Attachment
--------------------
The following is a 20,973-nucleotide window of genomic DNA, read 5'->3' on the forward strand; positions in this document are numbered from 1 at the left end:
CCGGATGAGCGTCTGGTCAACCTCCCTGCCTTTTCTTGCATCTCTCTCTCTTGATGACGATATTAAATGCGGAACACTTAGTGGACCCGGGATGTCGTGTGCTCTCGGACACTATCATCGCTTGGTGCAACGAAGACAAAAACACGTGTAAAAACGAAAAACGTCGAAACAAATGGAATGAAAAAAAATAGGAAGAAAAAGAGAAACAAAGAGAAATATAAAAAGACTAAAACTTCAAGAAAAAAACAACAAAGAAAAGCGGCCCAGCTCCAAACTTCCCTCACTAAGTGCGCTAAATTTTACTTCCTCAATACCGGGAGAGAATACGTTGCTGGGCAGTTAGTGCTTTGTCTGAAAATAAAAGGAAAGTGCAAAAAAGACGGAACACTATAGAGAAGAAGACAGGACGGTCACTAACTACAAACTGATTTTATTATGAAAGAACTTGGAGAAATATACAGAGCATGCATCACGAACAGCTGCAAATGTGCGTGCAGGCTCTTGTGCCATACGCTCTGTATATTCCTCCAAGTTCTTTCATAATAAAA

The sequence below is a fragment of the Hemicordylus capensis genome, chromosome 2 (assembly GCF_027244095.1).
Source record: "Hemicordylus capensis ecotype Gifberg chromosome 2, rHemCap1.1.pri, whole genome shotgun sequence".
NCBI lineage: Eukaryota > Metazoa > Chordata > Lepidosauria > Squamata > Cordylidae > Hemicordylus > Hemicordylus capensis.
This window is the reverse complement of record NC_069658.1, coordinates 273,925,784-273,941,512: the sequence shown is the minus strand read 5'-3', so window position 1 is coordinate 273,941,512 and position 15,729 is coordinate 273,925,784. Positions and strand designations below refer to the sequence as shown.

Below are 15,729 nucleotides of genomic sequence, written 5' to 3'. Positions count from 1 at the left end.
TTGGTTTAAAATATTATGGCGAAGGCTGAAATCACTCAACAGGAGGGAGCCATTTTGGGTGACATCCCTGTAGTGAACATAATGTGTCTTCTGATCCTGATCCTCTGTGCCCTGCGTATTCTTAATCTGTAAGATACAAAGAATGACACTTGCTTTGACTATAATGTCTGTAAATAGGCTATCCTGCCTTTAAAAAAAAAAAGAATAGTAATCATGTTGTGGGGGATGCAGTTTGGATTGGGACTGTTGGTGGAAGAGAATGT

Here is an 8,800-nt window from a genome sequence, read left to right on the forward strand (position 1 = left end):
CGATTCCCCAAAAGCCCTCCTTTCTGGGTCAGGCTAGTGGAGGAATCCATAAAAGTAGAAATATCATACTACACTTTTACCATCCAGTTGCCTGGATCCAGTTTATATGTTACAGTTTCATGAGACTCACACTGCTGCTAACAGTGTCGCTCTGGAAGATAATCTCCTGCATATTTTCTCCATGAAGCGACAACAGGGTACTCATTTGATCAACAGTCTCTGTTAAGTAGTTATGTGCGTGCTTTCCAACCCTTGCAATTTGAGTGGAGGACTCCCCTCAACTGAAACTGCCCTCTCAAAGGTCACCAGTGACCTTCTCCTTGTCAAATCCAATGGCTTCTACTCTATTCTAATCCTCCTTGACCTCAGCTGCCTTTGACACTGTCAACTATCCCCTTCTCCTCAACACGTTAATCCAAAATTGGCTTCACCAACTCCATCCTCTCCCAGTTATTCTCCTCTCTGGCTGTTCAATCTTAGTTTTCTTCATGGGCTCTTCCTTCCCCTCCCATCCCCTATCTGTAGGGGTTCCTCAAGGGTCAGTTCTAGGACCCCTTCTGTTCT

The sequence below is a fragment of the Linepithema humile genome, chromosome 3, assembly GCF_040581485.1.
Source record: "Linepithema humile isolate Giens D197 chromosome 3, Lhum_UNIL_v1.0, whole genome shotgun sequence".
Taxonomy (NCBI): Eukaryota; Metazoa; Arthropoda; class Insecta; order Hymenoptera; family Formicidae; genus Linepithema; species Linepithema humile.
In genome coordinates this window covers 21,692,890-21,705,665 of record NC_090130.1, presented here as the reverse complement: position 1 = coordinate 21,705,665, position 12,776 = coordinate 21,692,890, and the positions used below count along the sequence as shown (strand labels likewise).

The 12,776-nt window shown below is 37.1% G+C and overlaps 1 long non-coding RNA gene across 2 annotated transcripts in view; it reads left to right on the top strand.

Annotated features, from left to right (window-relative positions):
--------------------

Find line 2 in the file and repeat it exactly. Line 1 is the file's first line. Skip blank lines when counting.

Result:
CCGGATGAGCGTCTGGTCAACCTCCCTGCCTTTTCTTGCATCTCTCTCTCTTGATGACGATATTAAATGCGGAACACTTAGTGGACCCGGGATGTCGTGTGCTCTCGGACACTATCATCGCTTGGTGCAACGAAGACAAAAACACGTGTAAAAACGAAAAACGTCGAAACAAATGGAATGAAAAAAAATAGGAAGAAAAAGAGAAACAAAGAGAAATATAAAAAGACTAAAACTTCAAGAAAAAAACAACAAAGAAAAGCGGCCCAGCTCCAAACTTCCCTCACTAAGTGCGCTAAATTTTACTTCCTCAATACCGGGAGAGAATACGTTGCTGGGCAGTTAGTGCTTTGTCTGAAAATAAAAGGAAAGTGCAAAAAAGACGGAACACTATAGAGAAGAAGACAGGACGGTCACTAACTACAAACTGATTTTATTATGAAAGAACTTGGAGAAATATACAGAGCATGCATCACGAACAGCTGCAAATGTGCGTGCAGGCTCTTGTGCCATACGCTCTGTATATTCCTCCAAGTTCTTTCATAATAAAA